[2]             Two of these appeals, Poonian (CA42714) and Sihota (CA42715), arise from the same facts. The Commission found the Poonians and Sihotas contravened s. 57(a) of theAct, commonly referred to as the market manipulation provision. The third appeal, Lathigee (CA42718), arises from different facts. There, the Commission found Messrs. Lathigee and Pasquill committed fraud, contravening s. 57(b) of the Act. Section 57 provides:

    57        A person must not, directly or indirectly, engage in or participate in conduct relating to securities or exchange contracts if the person knows, or reasonably should know, that the conduct

    (a)        results in or contributes to a misleading appearance of trading activity in, or an artificial price for, a security or exchange contract, or

    (b)        perpetrates a fraud on any person.

    [3]             Liability is not in dispute on appeal.

    [4]             The Commission ordered, inter alia, the Poonians and Sihotas to disgorge, pursuant to s. 161(1)(g), $7,332,936 on a joint and several basis: Re Poonian, 2015 BCSECCOM 96 [“Poonian Sanctions”]. Similarly, the Commission ordered Lathigee and Pasquill to disgorge $21.7 million jointly and severally with certain other corporate entities controlled by them and involved in the fraud: Re Lathigee, 2015 BCSECCOM 78 [“Lathigee Sanctions”].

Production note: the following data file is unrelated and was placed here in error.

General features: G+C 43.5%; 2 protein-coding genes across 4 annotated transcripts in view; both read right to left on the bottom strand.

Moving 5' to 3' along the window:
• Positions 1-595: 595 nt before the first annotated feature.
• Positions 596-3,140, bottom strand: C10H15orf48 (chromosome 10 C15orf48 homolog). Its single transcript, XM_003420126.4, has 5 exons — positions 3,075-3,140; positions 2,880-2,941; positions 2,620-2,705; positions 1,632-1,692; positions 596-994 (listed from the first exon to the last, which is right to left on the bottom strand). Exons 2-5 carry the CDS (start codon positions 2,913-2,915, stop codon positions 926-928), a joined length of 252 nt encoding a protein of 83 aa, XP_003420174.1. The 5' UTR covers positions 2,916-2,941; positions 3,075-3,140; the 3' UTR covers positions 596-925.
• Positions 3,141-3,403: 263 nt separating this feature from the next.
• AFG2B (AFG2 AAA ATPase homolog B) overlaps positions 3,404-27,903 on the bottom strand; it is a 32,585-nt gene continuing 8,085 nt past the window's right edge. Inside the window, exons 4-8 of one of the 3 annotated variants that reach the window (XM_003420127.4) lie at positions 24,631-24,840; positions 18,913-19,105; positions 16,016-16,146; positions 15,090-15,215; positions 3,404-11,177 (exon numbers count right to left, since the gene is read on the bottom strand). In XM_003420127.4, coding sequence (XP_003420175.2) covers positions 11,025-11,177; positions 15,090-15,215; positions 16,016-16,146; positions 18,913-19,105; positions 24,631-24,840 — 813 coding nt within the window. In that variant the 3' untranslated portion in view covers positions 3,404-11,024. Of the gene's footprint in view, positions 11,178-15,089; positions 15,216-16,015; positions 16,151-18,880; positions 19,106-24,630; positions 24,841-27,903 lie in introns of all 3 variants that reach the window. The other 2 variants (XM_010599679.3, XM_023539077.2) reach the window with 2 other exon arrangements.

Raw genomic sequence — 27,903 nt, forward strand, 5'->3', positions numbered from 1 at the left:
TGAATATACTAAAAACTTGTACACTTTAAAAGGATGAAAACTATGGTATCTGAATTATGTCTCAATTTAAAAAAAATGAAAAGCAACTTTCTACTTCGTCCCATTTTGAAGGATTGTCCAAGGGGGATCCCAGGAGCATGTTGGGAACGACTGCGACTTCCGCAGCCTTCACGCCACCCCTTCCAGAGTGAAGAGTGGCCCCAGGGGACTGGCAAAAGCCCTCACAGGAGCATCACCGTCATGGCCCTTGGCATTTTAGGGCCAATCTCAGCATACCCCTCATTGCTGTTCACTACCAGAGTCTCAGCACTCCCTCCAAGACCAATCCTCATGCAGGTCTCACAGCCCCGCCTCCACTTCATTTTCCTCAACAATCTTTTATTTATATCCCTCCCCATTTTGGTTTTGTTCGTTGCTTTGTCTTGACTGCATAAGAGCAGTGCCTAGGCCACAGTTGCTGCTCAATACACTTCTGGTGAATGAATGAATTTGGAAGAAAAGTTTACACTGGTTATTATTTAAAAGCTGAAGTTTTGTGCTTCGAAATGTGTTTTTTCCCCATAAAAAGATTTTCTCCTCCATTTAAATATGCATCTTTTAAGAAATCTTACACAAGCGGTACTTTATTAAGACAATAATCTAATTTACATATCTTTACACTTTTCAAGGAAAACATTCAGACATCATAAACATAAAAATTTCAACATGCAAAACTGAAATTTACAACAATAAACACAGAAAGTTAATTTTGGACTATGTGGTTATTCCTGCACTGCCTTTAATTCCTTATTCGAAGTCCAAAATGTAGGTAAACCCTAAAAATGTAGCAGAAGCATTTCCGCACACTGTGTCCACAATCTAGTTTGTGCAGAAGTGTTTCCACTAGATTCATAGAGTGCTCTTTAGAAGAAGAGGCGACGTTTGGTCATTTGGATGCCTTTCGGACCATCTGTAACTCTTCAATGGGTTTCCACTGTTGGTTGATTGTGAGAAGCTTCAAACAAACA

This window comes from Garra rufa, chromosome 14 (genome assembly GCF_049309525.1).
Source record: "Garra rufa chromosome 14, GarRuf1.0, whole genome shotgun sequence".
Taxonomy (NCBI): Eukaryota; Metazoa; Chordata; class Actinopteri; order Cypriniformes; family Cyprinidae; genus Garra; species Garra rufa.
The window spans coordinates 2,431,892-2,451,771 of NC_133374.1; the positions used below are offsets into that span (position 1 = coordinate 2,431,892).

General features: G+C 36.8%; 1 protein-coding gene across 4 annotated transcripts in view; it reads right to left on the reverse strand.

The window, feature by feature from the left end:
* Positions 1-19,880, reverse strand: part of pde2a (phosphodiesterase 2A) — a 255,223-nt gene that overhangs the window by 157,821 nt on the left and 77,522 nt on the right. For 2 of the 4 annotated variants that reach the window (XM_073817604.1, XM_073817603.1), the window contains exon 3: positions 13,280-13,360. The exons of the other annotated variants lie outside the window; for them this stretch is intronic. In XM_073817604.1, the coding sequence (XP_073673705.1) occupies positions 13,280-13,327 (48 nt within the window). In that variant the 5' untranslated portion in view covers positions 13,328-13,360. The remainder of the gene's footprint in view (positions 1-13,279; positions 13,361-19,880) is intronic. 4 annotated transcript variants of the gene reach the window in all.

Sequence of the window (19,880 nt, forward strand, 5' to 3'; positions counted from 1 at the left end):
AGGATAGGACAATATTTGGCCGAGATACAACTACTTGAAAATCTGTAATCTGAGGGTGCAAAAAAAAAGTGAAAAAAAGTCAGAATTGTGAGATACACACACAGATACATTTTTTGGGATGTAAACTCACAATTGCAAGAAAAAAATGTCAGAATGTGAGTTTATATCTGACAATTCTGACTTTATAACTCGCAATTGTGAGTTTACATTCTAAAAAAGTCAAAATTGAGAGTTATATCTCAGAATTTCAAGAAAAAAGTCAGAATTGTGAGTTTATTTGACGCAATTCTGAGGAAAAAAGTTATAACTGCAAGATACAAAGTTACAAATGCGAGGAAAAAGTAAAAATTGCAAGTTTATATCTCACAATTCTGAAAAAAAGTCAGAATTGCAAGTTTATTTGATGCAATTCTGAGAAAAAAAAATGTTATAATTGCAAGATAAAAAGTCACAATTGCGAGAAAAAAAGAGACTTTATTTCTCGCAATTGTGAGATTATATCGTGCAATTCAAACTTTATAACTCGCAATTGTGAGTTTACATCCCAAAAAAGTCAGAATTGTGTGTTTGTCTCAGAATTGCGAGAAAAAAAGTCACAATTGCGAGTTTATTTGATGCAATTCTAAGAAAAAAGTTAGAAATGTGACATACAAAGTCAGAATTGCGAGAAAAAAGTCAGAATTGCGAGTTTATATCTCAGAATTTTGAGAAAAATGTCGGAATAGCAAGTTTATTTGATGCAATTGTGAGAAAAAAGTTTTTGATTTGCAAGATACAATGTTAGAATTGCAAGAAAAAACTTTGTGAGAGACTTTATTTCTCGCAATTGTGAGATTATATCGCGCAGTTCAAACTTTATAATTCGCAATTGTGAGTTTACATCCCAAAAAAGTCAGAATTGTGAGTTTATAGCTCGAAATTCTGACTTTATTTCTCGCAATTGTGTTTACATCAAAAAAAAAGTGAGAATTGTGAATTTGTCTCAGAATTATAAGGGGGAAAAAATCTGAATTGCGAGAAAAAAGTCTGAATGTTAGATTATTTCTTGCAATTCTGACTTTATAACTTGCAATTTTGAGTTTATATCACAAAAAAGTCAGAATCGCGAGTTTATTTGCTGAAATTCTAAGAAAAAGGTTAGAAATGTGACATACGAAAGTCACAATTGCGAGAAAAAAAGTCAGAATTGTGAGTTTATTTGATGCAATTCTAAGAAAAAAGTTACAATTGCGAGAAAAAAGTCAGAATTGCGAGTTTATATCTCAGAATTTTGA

[5]             Pursuant to s. 167(1) of the Act, the appellants sought leave to appeal the respective orders of the Commission. Madam Justice Fenlon only granted leave to appeal the s. 161(1)(g) orders.

    [6]             All three appeals were heard together and concern principally the interpretation of s. 161(1)(g) of the Act, and fundamentally whether the Commission may make joint and several orders pursuant to that subsection.

    Background Facts

    [7]             In that the liability findings are not in dispute, I will only outline the salient facts. The details of the transactions and the other evidence before the Commission are provided in the liability decisions: Re Poonian, 2014 BCSECCOM 318 [“Poonian Liability”]; and Re Lathigee, 2014 BCSECCOM 264 [“Lathigee Liability”]. 

    Poonians and Sihotas